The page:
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North American cover art
Developer(s) Sega
Office I
Wahaha Honpo
Producer(s) Hajime Tabe
Artist(s) Renzo Kinoshita
Composer(s) Kei Tani
Platform(s) Sega CD, PlayStation 2
Release date(s) Sega CD
  • JP April 23, 1993
  • NA 1994
PlayStation 2
  • JP August 8, 2002
Genre(s) Puzzle
Point and click
Mode(s) Single player
For the rock band, see Panic! at the Disco.

Panic! (known as SWITCH (スイッチ Suitchi?) in Japan) is a puzzle point and click video game developed by Sega and Office I and published by Sega in Japan and Data East USA in North America for the Sega CD, in collaboration with the Theatrical Group WAHAHA Hompo. It was released on April 23, 1993 in Japan, localized to North America in 1994, and later released for the PlayStation 2 in Japan on August 8, 2002. The game involves pressing numerous buttons in order to transverse a young boy, called Slap, or his dog, called Stick, through a complex labyrinth. It is one of the few Sega CD games that supports the Sega Mega Mouse.[1]


During the intro, the game explains that a virus has infected the world's computer systems. Slap and his dog Stick (who has been sucked into his TV) must carry an antidote to the central computer to fix it. To this end, Slap and Stick must traverse a grid of levels, pushing buttons to advance.


Each level is presented as a new area with a mechanical device, and a set of buttons to press. Each button causes an animation and/or teleports Slap to another room. Sometimes the buttons are booby-trapped and cause the destruction of a variety of monuments. The grid also features a few game overs on the grid, marked by flashing skulls on the map. The buttons themselves have no indication on what they do when pressed. It is possible to backtrack into previous levels, and buttons once pressed are not marked, unless they were booby-trapped.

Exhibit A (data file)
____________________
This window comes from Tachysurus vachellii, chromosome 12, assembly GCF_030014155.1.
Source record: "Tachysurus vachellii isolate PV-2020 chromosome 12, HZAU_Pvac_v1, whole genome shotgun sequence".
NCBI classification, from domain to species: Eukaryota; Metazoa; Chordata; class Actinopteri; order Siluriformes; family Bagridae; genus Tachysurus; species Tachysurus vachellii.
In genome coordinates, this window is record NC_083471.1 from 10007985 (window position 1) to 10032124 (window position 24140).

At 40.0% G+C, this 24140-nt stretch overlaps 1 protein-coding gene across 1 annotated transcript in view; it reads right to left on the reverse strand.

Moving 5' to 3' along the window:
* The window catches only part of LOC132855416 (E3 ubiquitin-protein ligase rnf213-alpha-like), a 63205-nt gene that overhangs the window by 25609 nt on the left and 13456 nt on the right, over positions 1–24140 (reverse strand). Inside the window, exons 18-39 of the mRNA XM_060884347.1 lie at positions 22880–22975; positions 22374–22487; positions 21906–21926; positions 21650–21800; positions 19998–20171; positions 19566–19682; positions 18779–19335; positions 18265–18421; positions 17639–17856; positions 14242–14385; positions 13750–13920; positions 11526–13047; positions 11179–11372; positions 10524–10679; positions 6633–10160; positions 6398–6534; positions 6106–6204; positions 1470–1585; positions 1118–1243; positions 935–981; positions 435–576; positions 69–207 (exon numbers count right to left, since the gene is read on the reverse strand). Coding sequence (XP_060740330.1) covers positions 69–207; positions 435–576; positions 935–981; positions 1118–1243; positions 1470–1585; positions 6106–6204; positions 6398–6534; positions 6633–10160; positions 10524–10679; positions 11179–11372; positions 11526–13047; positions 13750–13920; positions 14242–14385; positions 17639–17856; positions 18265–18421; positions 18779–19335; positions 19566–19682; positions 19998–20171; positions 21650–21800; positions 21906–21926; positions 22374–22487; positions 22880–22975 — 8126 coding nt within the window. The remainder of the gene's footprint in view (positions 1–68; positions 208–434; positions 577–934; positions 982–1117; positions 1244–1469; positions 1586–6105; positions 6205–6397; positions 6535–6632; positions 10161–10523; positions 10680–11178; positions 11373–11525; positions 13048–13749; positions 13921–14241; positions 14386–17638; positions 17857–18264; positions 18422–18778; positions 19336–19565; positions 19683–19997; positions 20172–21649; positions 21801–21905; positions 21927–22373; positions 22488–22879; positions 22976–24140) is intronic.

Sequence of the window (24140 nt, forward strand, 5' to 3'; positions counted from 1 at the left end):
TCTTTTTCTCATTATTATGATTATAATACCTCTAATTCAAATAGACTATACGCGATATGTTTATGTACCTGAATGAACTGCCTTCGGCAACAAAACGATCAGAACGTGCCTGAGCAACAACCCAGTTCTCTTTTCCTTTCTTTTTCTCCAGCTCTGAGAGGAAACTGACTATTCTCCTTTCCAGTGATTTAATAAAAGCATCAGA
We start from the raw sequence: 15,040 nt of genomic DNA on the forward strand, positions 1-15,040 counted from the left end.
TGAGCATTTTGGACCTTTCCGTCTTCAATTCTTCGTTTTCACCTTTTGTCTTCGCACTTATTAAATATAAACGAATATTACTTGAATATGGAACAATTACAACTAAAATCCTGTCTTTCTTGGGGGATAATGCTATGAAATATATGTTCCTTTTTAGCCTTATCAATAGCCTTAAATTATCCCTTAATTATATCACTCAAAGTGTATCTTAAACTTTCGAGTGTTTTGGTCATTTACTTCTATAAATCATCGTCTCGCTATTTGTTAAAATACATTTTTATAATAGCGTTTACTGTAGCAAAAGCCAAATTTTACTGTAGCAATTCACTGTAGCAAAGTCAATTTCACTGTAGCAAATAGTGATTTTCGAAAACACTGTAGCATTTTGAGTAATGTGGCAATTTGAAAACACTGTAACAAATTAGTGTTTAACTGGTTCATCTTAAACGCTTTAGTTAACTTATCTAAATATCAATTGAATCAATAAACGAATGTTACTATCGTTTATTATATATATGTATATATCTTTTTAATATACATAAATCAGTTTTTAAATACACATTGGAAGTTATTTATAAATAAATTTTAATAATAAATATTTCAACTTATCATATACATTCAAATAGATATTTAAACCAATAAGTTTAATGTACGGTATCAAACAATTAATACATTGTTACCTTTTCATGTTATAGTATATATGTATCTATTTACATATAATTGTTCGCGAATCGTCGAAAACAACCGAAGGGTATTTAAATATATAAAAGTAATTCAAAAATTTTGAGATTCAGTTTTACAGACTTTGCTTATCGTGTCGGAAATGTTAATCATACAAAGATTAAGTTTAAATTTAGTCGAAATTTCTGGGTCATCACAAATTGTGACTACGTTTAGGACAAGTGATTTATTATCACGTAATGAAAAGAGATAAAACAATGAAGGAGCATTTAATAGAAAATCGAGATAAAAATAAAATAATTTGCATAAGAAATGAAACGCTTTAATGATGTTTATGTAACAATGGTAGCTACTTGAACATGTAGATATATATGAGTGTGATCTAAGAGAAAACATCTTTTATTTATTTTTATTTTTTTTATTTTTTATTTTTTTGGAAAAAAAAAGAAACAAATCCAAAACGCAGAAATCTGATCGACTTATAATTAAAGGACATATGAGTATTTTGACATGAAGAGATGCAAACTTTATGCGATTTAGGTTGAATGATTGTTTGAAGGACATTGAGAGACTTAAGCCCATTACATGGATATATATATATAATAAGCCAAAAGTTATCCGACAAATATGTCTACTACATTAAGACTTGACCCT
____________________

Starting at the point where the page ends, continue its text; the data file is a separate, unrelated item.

Version differences[edit]

Two stages were removed for the North American release: Level 2-B, a scene with a cigarette machine, and Level 9-B, featuring a Japanese typewriter. The level 12-D sends the player to the Japanese Mega-CD BIOS screen, but this scene was not changed in the North American version and still showed the Japanese BIOS screen instead of the American one.


The four reviewers of Electronic Gaming Monthly noted that Panic! is not actually a game, but opined that it is nonetheless very original and enjoyable for a while, though all but one of them also felt it gets boring fairly quickly. They particularly enjoyed the high quality animations and often "sick" sense of humor, and gave it a score of 5.75 out of 10.[1] GamePro panned the game, chiefly for its trial-and-error gameplay which requires players to watch many "pointless" scenes. They added, "You might feel differently if there were at least great jokes coming from the switches, but the humor is mostly simplistic cartoons with childish graphics, like basic versions of animations from Monty Python." They gave Panic! a 2.0 out of 5 for graphics, 4.0 for sound, and 1.0 for both control and funfactor,[2] making it one of only 12 games in GamePro history to earn a score of 1.0 or lower.[3] Game Players magazine described the game as being made "for people on drugs, by people on drugs."[citation needed]

Richard Leadbetter, editor of Mean Machines Sega, awarded the Japanese version of the game a score of 90%.[4]


  1. ^ a b "Review Crew: Panic". Electronic Gaming Monthly (Ziff Davis) (63): 34. October 1994. 
  2. ^ "ProReview: Panic!". GamePro (IDG) (82): 49. July 1995. 
  3. ^ "The Worst of the Worst". GamePro (200): 53. May 2005. 
  4. ^ Leadbetter, Richard; Rignall, Julian (1993). Mean Machines: The Essential Sega Guide. London: Virgin Books. p. 126. ISBN 0-86369-708-9. 

External links[edit]